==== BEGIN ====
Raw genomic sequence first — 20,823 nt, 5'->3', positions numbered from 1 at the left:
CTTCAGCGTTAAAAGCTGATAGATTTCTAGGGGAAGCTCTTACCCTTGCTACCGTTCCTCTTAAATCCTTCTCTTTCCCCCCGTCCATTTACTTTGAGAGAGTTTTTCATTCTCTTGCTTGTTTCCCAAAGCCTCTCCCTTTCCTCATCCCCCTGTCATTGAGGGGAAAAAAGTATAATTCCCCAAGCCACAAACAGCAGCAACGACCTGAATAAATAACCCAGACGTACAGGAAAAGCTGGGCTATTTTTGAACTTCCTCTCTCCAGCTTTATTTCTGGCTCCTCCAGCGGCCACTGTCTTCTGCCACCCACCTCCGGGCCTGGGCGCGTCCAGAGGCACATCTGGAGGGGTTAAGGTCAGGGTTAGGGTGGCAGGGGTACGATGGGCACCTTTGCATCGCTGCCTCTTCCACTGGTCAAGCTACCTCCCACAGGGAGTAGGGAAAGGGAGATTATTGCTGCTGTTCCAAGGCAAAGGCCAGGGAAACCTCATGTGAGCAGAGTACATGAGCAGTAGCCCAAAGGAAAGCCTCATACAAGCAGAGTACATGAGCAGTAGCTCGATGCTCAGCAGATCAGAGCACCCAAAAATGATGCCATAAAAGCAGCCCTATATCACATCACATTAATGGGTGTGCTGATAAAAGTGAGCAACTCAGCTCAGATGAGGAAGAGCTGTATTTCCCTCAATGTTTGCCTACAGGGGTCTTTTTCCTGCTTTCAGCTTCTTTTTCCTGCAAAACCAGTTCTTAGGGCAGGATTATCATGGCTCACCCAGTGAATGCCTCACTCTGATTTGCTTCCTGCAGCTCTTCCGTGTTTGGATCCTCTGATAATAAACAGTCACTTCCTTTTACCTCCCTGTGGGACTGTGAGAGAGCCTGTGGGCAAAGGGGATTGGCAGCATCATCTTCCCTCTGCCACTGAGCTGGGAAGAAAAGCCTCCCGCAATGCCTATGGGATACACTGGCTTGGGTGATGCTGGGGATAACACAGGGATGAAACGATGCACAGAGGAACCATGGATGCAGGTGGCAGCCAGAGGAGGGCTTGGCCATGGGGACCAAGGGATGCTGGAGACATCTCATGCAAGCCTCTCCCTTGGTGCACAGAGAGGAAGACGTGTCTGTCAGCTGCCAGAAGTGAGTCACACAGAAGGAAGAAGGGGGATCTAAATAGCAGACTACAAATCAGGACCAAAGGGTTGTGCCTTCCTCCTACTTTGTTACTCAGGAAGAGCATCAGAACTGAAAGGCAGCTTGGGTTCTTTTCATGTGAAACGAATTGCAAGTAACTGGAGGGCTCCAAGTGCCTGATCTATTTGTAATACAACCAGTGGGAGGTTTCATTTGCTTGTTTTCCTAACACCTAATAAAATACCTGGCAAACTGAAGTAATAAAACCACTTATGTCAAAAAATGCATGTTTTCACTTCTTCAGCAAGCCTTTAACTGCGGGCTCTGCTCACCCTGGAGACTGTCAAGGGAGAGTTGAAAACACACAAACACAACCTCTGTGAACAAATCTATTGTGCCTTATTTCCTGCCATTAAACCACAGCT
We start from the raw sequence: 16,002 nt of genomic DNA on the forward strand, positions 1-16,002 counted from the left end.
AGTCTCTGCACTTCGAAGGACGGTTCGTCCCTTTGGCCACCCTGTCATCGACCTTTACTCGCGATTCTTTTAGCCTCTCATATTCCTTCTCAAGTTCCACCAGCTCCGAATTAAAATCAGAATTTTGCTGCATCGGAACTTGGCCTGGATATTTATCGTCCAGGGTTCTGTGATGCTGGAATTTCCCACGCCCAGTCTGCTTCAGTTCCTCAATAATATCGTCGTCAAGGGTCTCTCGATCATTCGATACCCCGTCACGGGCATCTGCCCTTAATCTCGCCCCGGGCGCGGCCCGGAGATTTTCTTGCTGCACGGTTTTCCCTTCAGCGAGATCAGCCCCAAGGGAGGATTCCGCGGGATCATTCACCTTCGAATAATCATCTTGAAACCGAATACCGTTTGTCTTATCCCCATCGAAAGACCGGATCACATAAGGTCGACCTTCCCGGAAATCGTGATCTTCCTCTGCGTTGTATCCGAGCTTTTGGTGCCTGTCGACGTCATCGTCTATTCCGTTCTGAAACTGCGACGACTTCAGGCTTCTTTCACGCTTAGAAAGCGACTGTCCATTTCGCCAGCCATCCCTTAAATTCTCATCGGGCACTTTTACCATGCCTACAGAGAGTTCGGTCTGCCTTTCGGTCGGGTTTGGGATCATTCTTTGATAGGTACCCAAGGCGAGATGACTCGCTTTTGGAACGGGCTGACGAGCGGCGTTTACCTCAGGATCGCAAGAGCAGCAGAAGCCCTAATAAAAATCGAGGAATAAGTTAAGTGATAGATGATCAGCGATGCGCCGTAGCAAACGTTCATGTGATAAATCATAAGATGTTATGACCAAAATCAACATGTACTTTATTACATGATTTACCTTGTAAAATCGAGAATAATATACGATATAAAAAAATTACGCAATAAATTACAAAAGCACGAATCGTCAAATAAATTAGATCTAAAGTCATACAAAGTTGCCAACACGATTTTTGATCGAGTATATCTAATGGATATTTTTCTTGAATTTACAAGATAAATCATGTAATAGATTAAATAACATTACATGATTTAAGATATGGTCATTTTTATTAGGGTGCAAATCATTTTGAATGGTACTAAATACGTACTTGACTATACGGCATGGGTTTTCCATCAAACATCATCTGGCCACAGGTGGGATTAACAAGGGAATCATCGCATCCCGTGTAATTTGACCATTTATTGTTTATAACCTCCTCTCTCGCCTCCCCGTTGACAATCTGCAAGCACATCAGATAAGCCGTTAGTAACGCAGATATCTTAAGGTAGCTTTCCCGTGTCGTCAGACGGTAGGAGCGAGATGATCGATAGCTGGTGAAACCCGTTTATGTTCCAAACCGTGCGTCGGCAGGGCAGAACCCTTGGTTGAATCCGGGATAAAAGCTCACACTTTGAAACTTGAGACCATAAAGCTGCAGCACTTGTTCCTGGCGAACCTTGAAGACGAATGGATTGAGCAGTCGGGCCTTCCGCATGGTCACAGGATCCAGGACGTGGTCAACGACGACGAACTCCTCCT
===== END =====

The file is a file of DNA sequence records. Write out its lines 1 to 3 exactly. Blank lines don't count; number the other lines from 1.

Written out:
Raw genomic sequence first — 20,823 nt, 5'->3', positions numbered from 1 at the left:
CTTCAGCGTTAAAAGCTGATAGATTTCTAGGGGAAGCTCTTACCCTTGCTACCGTTCCTCTTAAATCCTTCTCTTTCCCCCCGTCCATTTACTTTGAGAGAGTTTTTCATTCTCTTGCTTGTTTCCCAAAGCCTCTCCCTTTCCTCATCCCCCTGTCATTGAGGGGAAAAAAGTATAATTCCCCAAGCCACAAACAGCAGCAACGACCTGAATAAATAACCCAGACGTACAGGAAAAGCTGGGCTATTTTTGAACTTCCTCTCTCCAGCTTTATTTCTGGCTCCTCCAGCGGCCACTGTCTTCTGCCACCCACCTCCGGGCCTGGGCGCGTCCAGAGGCACATCTGGAGGGGTTAAGGTCAGGGTTAGGGTGGCAGGGGTACGATGGGCACCTTTGCATCGCTGCCTCTTCCACTGGTCAAGCTACCTCCCACAGGGAGTAGGGAAAGGGAGATTATTGCTGCTGTTCCAAGGCAAAGGCCAGGGAAACCTCATGTGAGCAGAGTACATGAGCAGTAGCCCAAAGGAAAGCCTCATACAAGCAGAGTACATGAGCAGTAGCTCGATGCTCAGCAGATCAGAGCACCCAAAAATGATGCCATAAAAGCAGCCCTATATCACATCACATTAATGGGTGTGCTGATAAAAGTGAGCAACTCAGCTCAGATGAGGAAGAGCTGTATTTCCCTCAATGTTTGCCTACAGGGGTCTTTTTCCTGCTTTCAGCTTCTTTTTCCTGCAAAACCAGTTCTTAGGGCAGGATTATCATGGCTCACCCAGTGAATGCCTCACTCTGATTTGCTTCCTGCAGCTCTTCCGTGTTTGGATCCTCTGATAATAAACAGTCACTTCCTTTTACCTCCCTGTGGGACTGTGAGAGAGCCTGTGGGCAAAGGGGATTGGCAGCATCATCTTCCCTCTGCCACTGAGCTGGGAAGAAAAGCCTCCCGCAATGCCTATGGGATACACTGGCTTGGGTGATGCTGGGGATAACACAGGGATGAAACGATGCACAGAGGAACCATGGATGCAGGTGGCAGCCAGAGGAGGGCTTGGCCATGGGGACCAAGGGATGCTGGAGACATCTCATGCAAGCCTCTCCCTTGGTGCACAGAGAGGAAGACGTGTCTGTCAGCTGCCAGAAGTGAGTCACACAGAAGGAAGAAGGGGGATCTAAATAGCAGACTACAAATCAGGACCAAAGGGTTGTGCCTTCCTCCTACTTTGTTACTCAGGAAGAGCATCAGAACTGAAAGGCAGCTTGGGTTCTTTTCATGTGAAACGAATTGCAAGTAACTGGAGGGCTCCAAGTGCCTGATCTATTTGTAATACAACCAGTGGGAGGTTTCATTTGCTTGTTTTCCTAACACCTAATAAAATACCTGGCAAACTGAAGTAATAAAACCACTTATGTCAAAAAATGCATGTTTTCACTTCTTCAGCAAGCCTTTAACTGCGGGCTCTGCTCACCCTGGAGACTGTCAAGGGAGAGTTGAAAACACACAAACACAACCTCTGTGAACAAATCTATTGTGCCTTATTTCCTGCCATTAAACCACAGCT
We start from the raw sequence: 16,002 nt of genomic DNA on the forward strand, positions 1-16,002 counted from the left end.